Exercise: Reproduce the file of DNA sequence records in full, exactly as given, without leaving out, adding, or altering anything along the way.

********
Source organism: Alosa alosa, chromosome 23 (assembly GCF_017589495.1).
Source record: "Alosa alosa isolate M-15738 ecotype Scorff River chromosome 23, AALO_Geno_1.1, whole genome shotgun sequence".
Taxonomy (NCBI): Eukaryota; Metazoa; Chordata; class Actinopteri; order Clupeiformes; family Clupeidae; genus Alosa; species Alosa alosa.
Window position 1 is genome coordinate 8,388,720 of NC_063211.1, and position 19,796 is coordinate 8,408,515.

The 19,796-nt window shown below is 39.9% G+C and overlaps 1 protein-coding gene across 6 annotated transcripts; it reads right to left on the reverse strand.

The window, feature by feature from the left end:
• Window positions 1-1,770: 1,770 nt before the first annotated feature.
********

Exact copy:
Source organism: Alosa alosa, chromosome 23 (assembly GCF_017589495.1).
Source record: "Alosa alosa isolate M-15738 ecotype Scorff River chromosome 23, AALO_Geno_1.1, whole genome shotgun sequence".
Taxonomy (NCBI): Eukaryota; Metazoa; Chordata; class Actinopteri; order Clupeiformes; family Clupeidae; genus Alosa; species Alosa alosa.
Window position 1 is genome coordinate 8,388,720 of NC_063211.1, and position 19,796 is coordinate 8,408,515.

The 19,796-nt window shown below is 39.9% G+C and overlaps 1 protein-coding gene across 6 annotated transcripts; it reads right to left on the reverse strand.

The window, feature by feature from the left end:
• Window positions 1-1,770: 1,770 nt before the first annotated feature.